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Barbie: Daring You to Be YOU!

Several years ago, I was engaged in a conversation about Barbie with a young girl of Dominican heritage. The young girl, with a beautiful caramel complexion and beautiful thick hair, was playing with her Barbie, which was given by her grandmother. I was a graduate student in Forensic Psychology at the time, and I just watched the psychology study on the Doll Test. I decided to ask the young girl, as she played with her blond haired and blue-eyed Barbie, would she like to play with a darker skinned Barbie. She told me, "No, porque ella es fea! La rubia es mas bonita". I was stunned that this little girl believed the darker toned Barbie was ugly, and the blond Barbie viewed as prettier. This young girl of African heritage felt that those of color were not as beautiful as the white, blond haired, blue-eyed doll. I turned to her grandmother to ask her about this, and she said the same thing. I was floored and thought to myself, "How is it possible that people who blatantly display their African heritage in their features could say that a doll that mirrored those same characteristics is considered "Fea" or "Ugly"!"

Further encounters with this young girl taught me that she was a part of a system of thinking that promoted an inferiority complex amongst those who did not fit into the look of the mainstream culture. The 'Black Power' Movement did not hit the area where her family lived in the Dominican Republic. Angela Davis and Pam Grier were not iconic figures promoting girl power and black pride in their neck of the woods. So it is understood that this grandmother and this young child still developed ideas that seem so foreign to me. Especially since I come from a Latin American family who is the complete opposite, promoting black consciousness within the family and the Latino community.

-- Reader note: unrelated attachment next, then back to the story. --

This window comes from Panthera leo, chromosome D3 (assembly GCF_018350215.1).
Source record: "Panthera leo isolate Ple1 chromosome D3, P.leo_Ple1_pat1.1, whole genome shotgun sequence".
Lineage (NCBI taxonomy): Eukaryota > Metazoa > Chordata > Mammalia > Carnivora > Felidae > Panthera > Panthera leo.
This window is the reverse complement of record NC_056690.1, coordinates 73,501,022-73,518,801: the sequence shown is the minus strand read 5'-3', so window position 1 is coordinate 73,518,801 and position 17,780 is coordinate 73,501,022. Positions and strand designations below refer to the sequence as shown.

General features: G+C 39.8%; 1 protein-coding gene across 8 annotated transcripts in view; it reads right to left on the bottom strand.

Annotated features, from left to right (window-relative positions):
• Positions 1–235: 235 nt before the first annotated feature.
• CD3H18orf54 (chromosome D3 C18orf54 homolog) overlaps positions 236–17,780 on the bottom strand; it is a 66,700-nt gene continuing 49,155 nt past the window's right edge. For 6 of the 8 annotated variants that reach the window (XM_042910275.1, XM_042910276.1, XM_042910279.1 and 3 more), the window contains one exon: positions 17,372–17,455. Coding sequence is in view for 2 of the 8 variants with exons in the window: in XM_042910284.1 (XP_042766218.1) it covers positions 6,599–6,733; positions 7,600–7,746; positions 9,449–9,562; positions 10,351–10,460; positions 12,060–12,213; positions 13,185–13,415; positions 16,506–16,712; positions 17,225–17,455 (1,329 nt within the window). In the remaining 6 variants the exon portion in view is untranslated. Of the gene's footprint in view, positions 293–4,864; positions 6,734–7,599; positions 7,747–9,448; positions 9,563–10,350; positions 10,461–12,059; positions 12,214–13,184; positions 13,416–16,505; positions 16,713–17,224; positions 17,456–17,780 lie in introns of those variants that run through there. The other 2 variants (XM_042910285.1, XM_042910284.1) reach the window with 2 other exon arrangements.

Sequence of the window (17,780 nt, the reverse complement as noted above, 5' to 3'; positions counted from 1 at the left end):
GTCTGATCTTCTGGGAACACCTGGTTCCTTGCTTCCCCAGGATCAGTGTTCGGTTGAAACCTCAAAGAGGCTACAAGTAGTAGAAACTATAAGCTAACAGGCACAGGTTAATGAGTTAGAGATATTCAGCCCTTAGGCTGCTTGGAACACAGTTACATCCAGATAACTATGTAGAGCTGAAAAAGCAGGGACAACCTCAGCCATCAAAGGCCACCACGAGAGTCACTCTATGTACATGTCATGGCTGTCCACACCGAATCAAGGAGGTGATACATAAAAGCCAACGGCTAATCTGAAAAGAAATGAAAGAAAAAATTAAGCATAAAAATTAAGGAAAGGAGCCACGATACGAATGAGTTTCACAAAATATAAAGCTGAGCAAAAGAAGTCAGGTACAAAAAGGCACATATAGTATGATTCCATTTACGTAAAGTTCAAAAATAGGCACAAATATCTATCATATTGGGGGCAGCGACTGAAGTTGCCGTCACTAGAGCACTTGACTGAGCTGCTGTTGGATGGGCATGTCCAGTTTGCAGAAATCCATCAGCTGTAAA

The United States is still light years ahead of many other countries in promoting racial diversity even with all of its' racial tensions that still exist. This promotion of cultural diversity is exemplified with these new Barbies and also one of my favorite Sesame Street episodes with Mando singing, "I love my hair" in Spanish. A new generation will grow to love and accept the cultural and physical diversity that exists worldwide because they are provided with toys and learning platforms that celebrate the differences that exist in human nature.

It is no secret that the love of diversity has skipped many countries and cultural backgrounds as many individuals demonstrate racial prejudices and discrimination practices. The lack of love for diversity that still exists in many nations is the reason I celebrate the 57-year evolution of Barbie to be a significant victory as these dolls help children to embrace the differences in size, shape, and cultural backgrounds. Little girls can play pretend with dolls who realistically demonstrate physical characteristics they see in their family members, friends, or in society. I believe that this is just the beginning of the evolution of acceptance of those features that make us unique beings. It may have taken 57 years; however, to me Barbie is saying, "I am Daring you to be YOU!"

For more information on the topic of "Blackness" in Latin America, check out the Youtube series "Black in Latin America" :


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